Fridge vs. Counter: What Keeps it Freshest

Keeping food at its best means storing it in the right place at the right time.

You pick quality foods at the store, so when you bring them home you want them to stay at their best flavor. That means knowing where to store them to help them stay as fresh as possible. And though some foods are no-brainers in the question of fridge versus counter (for example, chicken), others are stumpers. What should you do with fruits and vegetables—does one rule apply to them all? How about coffee and rice? Here’s your easy guide.

Chill Out

For a lot of foods, keeping them in the refrigerator means extending their life.

  • Though not all fruits do their best in the fridge, the crisper drawer is the right place for many, including apples, pears, plums, kiwis, citrus fruits, grapes, berries of all kinds, and cherries.
  • Corn on the cob tastes best if left in the fridge with the husk on until you’re ready to cook it.
  • Rinse and wrape lettuce, spinach, collard greens, and asparagus l in damp paper towels before you refrigerate them.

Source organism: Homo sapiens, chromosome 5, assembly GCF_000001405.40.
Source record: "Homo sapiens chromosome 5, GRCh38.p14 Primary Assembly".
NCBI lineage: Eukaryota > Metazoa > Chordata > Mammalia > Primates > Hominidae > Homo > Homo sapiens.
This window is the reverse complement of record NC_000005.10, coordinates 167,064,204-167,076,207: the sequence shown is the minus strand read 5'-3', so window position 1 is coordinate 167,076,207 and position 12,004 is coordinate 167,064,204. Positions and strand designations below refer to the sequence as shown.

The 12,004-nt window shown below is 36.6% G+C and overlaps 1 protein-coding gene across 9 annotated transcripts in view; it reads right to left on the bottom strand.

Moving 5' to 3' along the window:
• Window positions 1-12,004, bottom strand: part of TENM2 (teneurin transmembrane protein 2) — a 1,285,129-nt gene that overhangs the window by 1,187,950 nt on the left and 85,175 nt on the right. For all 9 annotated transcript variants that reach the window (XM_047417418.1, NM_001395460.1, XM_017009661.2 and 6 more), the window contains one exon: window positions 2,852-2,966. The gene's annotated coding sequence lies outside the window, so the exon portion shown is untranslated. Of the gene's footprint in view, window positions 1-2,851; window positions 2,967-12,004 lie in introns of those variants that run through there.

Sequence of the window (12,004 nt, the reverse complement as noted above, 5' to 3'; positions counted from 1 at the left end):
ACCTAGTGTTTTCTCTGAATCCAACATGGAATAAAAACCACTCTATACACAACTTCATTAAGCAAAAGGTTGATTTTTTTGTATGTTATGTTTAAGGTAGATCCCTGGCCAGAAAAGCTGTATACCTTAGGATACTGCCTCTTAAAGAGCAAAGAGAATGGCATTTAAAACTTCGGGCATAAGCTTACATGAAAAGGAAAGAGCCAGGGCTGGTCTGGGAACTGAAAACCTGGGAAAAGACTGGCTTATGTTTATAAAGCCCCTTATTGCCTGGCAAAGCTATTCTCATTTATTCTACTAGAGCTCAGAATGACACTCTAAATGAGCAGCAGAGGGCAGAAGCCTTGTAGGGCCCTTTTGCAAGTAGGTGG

• Cucumbers, snap peas, summer squash, bell peppers, mushrooms, carrots, broccoli, Brussel’s sprouts, green beans, beats, radishes, and asparagus should all be refrigerated in loose plastic bags.
  • Whole grains, like cracked wheat and brown rice, will keep best in the fridge because of their natural oils.

Be Counter-Intuitive

Some foods begin to lose their flavor or otherwise degrade if they’re refrigerated.

  • To maintain the intense flavor of a pineapple, keep it on the counter until ripe - then eat it right away.
  • Tomatoes should be kept at room temperature, stem-side up, and out of direct sunlight.
  • Watermelons will lose their sweetness if they’re too cold and do best when kept between 50°F and 60°F — try storing them in a garage, basement, or pantry area. Set them beside eggplants, which also prefer this temperature.
  • Bananas can be kept at room temperature, though they can be refrigerated if they’re becoming overripe. Though the peels will turn dark, the fruit will still be flavorful.

Dim the Lights

Some foods prefer things a little on the dark side.

  • Unripe nectarines, plums, pears, peaches, and avocados should go into a brown paper bag on the counter until they’re ripe. Then they should be eaten or moved into the fridge.
  • Onions, garlic, and potatoes (white and sweet) all do best in a darkened space. They like things cool and well-ventilated, too.
  • Coffee is best kept in an airtight glass or ceramic container in a dark, cool location. Don’t refrigerate or freeze coffee—contact with moisture will cause it to deteriorate.
  • Many pantry foods do best out of direct light, which is part of the reason they’re kept in boxes. Since bright lights can diminish a food’s flavor, keep clear bags of pretzels and the like in a dim place.